Reluctance to spend time in God’s word is usually more prevalent in a society where Bibles are readily available.  In countries where access is limited, if a Christian owns a Bible, it is his most precious possession. He can say with Job, I have treasured the words of his mouth more than my daily bread (Job 23:12b NIV).

There are many ways to study the Bible: a careful word-by-word exegesis of a particular passage (such as John 3:16), an in depth study of a book (such as Genesis), a character study (such as Daniel), and many more.  The important thing is to set aside time each day to hear from God – through His word and through prayer. I get excited about discovering threads of truth that run from the beginning to the end of God’s word or “connecting the dots” about a Biblical theme.

Although the Bible was written by many people over several hundred years, it has one underlying theme.  It is, after all, God’s word. It is all about God and what He is doing. The theme of every story, book, and character is how God used that person or circumstance for His redemption of fallen man. Redemption is through Jesus, the Word of God. He appears in the Old Testament in pre-incarnate forms and comes as the fulfillment of the Old Testament prophesies in the New Testament.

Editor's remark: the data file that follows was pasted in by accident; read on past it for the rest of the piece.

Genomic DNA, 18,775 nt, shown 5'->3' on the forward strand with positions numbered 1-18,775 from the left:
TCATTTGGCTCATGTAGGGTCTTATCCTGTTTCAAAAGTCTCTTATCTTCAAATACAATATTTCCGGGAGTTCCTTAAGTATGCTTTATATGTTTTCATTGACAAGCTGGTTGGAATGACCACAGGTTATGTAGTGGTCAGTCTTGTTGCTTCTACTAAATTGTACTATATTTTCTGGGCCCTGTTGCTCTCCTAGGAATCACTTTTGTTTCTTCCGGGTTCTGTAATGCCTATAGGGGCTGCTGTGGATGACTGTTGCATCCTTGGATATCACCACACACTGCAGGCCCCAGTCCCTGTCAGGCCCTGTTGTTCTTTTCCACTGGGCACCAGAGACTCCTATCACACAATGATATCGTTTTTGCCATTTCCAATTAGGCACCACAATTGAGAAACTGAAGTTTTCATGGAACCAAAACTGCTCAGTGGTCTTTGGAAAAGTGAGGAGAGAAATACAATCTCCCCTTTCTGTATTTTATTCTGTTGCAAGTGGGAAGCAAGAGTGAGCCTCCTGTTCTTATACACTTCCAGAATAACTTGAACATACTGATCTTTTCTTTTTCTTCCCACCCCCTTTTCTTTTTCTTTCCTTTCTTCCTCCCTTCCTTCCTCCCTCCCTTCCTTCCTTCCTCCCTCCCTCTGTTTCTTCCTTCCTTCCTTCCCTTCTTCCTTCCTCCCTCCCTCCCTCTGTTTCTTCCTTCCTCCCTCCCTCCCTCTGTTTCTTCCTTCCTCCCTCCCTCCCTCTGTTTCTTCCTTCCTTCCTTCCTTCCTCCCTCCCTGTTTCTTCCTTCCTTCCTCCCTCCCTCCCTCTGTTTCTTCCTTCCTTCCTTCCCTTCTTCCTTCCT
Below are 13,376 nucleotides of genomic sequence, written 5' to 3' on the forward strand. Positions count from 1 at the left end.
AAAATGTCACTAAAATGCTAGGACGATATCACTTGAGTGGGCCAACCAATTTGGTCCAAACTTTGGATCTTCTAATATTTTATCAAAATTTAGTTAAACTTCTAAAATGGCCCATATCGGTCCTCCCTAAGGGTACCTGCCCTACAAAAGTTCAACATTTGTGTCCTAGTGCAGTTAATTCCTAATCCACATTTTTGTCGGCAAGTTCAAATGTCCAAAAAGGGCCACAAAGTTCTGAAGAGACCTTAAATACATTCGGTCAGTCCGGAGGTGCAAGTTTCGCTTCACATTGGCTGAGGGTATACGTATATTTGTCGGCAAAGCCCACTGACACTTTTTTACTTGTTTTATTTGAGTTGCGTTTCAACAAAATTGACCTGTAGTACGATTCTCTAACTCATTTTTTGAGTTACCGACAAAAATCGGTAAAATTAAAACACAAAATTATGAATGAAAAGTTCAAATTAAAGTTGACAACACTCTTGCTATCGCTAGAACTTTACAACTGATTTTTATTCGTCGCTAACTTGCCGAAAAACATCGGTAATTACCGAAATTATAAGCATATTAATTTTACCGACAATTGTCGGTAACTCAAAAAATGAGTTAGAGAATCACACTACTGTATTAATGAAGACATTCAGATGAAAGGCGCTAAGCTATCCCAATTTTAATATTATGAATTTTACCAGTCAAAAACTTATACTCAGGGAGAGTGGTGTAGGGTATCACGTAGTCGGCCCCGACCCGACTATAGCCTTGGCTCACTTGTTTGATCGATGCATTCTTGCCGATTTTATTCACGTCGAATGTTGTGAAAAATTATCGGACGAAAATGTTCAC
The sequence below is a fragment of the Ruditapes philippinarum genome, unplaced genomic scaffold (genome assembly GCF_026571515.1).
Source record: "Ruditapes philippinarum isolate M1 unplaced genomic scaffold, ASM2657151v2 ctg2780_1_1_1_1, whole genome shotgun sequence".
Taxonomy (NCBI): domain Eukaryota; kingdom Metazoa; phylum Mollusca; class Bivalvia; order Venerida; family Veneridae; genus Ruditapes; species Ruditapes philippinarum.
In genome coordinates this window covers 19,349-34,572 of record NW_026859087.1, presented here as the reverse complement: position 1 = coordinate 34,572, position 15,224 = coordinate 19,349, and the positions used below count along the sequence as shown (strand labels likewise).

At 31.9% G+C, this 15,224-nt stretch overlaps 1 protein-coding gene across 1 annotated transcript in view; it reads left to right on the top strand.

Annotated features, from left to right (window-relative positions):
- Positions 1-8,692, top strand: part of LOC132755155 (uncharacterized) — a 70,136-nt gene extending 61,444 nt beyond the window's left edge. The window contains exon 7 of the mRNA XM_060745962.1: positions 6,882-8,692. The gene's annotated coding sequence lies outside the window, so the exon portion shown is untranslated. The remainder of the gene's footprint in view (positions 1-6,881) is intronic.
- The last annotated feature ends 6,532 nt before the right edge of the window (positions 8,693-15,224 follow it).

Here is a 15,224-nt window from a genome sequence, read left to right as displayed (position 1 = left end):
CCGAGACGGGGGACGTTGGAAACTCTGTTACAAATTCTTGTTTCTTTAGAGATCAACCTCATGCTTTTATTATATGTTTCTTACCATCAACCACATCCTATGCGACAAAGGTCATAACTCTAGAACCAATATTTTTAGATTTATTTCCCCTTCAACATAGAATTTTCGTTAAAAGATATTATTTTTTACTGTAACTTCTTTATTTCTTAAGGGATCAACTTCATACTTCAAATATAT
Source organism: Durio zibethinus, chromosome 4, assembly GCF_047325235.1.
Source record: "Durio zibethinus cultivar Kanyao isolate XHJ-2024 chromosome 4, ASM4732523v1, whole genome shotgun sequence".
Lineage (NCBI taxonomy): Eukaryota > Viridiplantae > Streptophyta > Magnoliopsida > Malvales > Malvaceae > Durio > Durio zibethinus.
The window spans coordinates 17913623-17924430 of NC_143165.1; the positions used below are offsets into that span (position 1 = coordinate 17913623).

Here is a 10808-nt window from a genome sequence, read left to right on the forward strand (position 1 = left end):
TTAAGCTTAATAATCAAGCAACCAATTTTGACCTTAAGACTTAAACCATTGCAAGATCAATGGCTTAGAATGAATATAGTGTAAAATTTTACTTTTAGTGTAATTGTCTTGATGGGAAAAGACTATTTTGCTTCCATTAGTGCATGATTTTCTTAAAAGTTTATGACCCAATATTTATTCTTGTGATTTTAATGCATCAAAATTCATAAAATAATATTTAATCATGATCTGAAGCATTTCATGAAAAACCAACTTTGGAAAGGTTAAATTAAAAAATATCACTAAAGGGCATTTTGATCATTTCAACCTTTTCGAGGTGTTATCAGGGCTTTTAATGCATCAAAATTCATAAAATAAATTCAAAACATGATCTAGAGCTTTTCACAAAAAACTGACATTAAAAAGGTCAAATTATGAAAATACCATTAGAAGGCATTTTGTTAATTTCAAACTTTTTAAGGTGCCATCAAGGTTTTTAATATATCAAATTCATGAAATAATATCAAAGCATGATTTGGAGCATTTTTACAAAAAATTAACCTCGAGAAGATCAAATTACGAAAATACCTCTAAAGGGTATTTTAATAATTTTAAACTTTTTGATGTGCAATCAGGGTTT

Jesus revealed Himself as God: I Am (John 8:58), the Bread of Life (John 6:35), the Light of the World (John 8:12), the Door (John 10:7), the Good Shepherd (John 10:14), the Resurrection and the Life (John 11:25), the Way, the Truth and the Life (John 14:6), and the True Vine (John 15:1).  Although these statements are unique to Jesus, He shared the characteristics of one of them with His believers. This is the theme of the Bible study on this site: Living in the Light: Looking Up and Lighting the Way for Others to Follow.

© Stephanie B. Blake

May 2011